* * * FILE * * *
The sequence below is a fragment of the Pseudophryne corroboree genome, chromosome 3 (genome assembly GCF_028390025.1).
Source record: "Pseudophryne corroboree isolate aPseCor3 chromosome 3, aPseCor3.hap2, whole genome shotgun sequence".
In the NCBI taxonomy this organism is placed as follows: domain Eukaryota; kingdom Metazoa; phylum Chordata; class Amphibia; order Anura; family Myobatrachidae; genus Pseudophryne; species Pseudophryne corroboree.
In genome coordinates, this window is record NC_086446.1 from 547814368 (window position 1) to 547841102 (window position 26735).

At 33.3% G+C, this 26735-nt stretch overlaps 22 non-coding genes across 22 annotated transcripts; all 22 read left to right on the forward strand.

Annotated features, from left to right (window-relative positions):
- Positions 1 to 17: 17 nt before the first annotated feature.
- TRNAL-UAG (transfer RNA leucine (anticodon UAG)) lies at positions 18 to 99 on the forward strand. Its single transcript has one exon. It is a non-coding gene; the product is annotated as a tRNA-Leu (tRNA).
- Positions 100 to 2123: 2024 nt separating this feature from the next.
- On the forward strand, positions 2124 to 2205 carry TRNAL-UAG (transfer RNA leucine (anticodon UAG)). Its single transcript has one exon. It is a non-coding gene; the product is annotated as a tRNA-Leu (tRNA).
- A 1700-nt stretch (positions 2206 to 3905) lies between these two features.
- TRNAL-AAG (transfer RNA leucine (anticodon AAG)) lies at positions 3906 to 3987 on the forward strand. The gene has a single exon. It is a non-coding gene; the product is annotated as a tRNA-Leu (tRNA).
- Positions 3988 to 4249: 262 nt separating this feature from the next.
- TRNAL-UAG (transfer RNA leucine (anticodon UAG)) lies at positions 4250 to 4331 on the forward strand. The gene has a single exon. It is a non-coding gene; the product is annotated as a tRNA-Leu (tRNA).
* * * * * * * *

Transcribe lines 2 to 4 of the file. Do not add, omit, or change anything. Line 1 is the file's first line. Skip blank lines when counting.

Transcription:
Source record: "Pseudophryne corroboree isolate aPseCor3 chromosome 3, aPseCor3.hap2, whole genome shotgun sequence".
In the NCBI taxonomy this organism is placed as follows: domain Eukaryota; kingdom Metazoa; phylum Chordata; class Amphibia; order Anura; family Myobatrachidae; genus Pseudophryne; species Pseudophryne corroboree.
In genome coordinates, this window is record NC_086446.1 from 547814368 (window position 1) to 547841102 (window position 26735).